Advertisement

DECISION

, Volume 45, Issue 2, pp 147–160 | Cite as

The services sector in India

  • Rafiq Dossani
Research Article
  • 73 Downloads

Abstract

This paper discusses the role of services in India’s economy. Through analyzing global data on the relationship between services, manufacturing, and GDP, we show that the relationship of services to economic growth is complex and usually involves a consideration of the manufacturing sector. In India’s case, somewhat unusually, services and manufacturing grew independently of each other for many years. This independence was in large part due to public policies that encouraged low value-added, capital-intensive manufacturing through protectionist policies. This helps explain why both services and manufacturing were relatively low value added compared to other countries, such as China, that consciously sought to integrate the two sectors. We discuss policymakers’ options for promoting higher value-added services in India, what this means for the manufacturing sector, and the linkages between services and manufacturing.

Keywords

Service sector India Value-addition Relationship between services Manufacturing 

References

  1. Arnold JM et al (2016) Services reform and manufacturing performance: evidence from India. Econ J 126(590):1–39CrossRefGoogle Scholar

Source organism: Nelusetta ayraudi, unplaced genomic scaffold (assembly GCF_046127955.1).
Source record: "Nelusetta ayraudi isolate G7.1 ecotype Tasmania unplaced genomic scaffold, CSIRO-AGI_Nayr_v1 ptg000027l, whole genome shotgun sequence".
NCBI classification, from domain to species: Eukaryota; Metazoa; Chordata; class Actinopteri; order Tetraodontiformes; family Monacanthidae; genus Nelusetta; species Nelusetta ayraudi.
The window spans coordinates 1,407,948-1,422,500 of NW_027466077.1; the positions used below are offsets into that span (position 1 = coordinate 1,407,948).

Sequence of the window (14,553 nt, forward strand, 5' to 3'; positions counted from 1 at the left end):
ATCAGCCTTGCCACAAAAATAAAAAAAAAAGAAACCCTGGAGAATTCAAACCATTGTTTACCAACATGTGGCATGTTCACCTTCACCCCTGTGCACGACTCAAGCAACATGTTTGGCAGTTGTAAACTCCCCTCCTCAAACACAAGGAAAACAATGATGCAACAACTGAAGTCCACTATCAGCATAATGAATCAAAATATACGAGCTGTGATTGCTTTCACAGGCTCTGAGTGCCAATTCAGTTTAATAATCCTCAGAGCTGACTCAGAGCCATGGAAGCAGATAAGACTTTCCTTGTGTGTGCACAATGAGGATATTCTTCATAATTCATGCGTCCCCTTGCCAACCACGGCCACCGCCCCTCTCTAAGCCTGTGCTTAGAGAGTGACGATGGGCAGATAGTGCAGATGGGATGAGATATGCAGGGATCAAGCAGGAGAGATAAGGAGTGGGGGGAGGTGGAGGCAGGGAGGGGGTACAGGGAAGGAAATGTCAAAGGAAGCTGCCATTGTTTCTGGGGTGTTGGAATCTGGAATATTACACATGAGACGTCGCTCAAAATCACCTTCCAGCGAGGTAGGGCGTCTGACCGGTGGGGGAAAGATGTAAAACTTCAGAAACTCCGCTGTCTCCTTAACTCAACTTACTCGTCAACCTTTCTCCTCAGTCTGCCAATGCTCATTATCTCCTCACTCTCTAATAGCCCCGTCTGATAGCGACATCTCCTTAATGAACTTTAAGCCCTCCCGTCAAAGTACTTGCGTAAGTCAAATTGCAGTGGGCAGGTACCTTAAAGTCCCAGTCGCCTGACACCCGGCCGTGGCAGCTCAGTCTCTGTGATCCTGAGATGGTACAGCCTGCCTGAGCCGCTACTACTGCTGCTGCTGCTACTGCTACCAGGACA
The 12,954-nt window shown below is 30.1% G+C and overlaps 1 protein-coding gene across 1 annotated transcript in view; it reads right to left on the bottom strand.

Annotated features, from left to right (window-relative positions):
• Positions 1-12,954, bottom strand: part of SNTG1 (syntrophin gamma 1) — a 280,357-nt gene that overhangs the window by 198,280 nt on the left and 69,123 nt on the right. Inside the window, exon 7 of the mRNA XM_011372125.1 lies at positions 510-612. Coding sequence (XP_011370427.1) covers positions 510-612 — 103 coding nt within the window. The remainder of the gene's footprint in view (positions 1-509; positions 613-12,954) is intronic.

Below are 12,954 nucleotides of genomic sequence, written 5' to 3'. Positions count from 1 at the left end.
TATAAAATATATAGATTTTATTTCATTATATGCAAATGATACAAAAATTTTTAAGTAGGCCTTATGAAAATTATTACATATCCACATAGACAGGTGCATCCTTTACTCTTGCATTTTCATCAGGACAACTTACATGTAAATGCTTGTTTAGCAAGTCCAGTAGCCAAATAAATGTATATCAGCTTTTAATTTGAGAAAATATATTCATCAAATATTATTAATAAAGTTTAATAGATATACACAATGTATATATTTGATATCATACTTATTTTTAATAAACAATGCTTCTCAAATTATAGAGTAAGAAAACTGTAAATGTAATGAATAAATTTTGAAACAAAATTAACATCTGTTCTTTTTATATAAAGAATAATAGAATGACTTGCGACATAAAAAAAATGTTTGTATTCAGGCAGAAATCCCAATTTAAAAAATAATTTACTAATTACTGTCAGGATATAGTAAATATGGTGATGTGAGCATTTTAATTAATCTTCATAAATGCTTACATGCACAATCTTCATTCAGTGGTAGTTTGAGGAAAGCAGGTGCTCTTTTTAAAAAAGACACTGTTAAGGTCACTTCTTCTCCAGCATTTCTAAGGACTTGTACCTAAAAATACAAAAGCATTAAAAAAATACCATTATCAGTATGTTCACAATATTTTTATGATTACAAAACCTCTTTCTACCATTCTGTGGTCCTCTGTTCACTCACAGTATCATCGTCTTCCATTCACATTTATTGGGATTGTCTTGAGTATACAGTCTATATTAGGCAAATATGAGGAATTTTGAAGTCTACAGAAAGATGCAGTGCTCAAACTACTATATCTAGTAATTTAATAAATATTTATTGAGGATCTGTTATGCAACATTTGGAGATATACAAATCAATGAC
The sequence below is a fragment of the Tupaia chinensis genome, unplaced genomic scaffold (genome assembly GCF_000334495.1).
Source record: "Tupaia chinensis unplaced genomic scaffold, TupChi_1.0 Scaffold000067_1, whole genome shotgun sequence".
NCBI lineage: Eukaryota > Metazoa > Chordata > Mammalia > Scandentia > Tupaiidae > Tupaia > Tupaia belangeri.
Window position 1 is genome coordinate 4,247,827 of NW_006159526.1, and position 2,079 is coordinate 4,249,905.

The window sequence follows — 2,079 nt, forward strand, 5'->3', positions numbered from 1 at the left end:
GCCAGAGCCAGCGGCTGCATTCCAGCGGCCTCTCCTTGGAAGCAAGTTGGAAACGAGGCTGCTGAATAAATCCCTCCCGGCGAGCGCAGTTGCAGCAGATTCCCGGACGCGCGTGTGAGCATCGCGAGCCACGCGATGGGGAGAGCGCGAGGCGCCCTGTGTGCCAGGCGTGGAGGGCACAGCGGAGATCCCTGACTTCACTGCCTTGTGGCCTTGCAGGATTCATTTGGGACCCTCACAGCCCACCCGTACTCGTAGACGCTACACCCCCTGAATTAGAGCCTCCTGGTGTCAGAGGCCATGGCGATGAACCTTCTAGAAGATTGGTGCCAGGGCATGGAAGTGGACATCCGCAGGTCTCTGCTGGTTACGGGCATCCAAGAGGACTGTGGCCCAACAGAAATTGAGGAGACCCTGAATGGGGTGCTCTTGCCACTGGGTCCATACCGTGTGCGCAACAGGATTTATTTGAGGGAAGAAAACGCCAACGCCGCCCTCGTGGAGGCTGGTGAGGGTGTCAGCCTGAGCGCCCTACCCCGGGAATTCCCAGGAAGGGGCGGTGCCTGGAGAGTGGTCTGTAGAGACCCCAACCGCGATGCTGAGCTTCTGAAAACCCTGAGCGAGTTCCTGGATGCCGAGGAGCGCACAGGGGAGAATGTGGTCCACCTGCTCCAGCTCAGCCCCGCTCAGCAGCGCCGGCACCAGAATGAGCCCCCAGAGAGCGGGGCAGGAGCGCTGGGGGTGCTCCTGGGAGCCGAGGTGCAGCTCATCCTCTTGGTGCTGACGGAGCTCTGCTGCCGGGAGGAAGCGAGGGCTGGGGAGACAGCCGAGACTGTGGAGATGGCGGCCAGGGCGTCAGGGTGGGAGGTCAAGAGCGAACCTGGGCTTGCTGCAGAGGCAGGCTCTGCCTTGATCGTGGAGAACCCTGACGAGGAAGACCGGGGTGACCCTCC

2. Baumol WJ (1967) Macroeconomics of unbalanced growth: the anatomy of urban crisis. Am Econ Rev 57(3):415–426Google Scholar
  3. Bacon R, Eltis W (1978) Britain's economic problem: too few producers, vol 2. Macmillan, LondonCrossRefGoogle Scholar
  4. Donkin A, Goldblatt P, Lynch K (2002) Inequalities in life expectancy by social class, 1972–1999. Health Stat Q 15:15Google Scholar
  5. Dossani R (2007) Entrepreneurship: the true story behind Indian IT. In: Rowen HS, Hancock MG, Miller WF (eds) Making IT—the rise of Asia in high tech. Stanford University Press, Stanford, CAGoogle Scholar
  6. Eichengreen B, Gupta P (2011) The two waves of service-sector growth. Oxford Econ Pap 65(1):96–123CrossRefGoogle Scholar
  7. Erdil E, Hakan Yetkiner I (2009) The Granger-causality between health care expenditure and output: a panel data approach. Appl Econ 41(4):511–518CrossRefGoogle Scholar
  8. Hasan R, Mitra Devashish, Sundaram Asha (2013) What explains the high capital intensity of Indian manufacturing? Indian Growth Dev Rev 6(2):212–241CrossRefGoogle Scholar
  9. Kaldor N (1966) Causes of the slow rate of growth in the United Kingdom. Cambridge University Press, LondonGoogle Scholar
  10. Kuznets S (1957) Quantitative aspects of the economic growth of nations: II. Industrial distribution of national product and labor force. Econ Dev Cult Change 5(S4):1–111CrossRefGoogle Scholar
  11. Lee CH (1984) The service sector, regional specialization, and economic growth in the Victorian economy. J Hist Geogr 10(2):139–155CrossRefGoogle Scholar
  12. Loungani P et al (2017) World trade in services: evidence from a new dataset. Working Paper WP/17/77Google Scholar
  13. Nayyar G (2012) The quality of employment in India’s services sector: exploring the heterogeneity. Appl Econ 44(36):4701–4719CrossRefGoogle Scholar
  14. Smith A, McCulloch JR (1838) An inquiry into the nature and causes of the wealth of nations. A. and C. Black and W. Tait, LondonGoogle Scholar
  15. Solow RM (1956) A contribution to the theory of economic growth. Q J Econ 70(1):65–94CrossRefGoogle Scholar

Copyright information

© Indian Institute of Management Calcutta 2018

Authors and Affiliations

  1. 1.RAND Center for Asia Pacific PolicySanta MonicaUSA

Personalised recommendations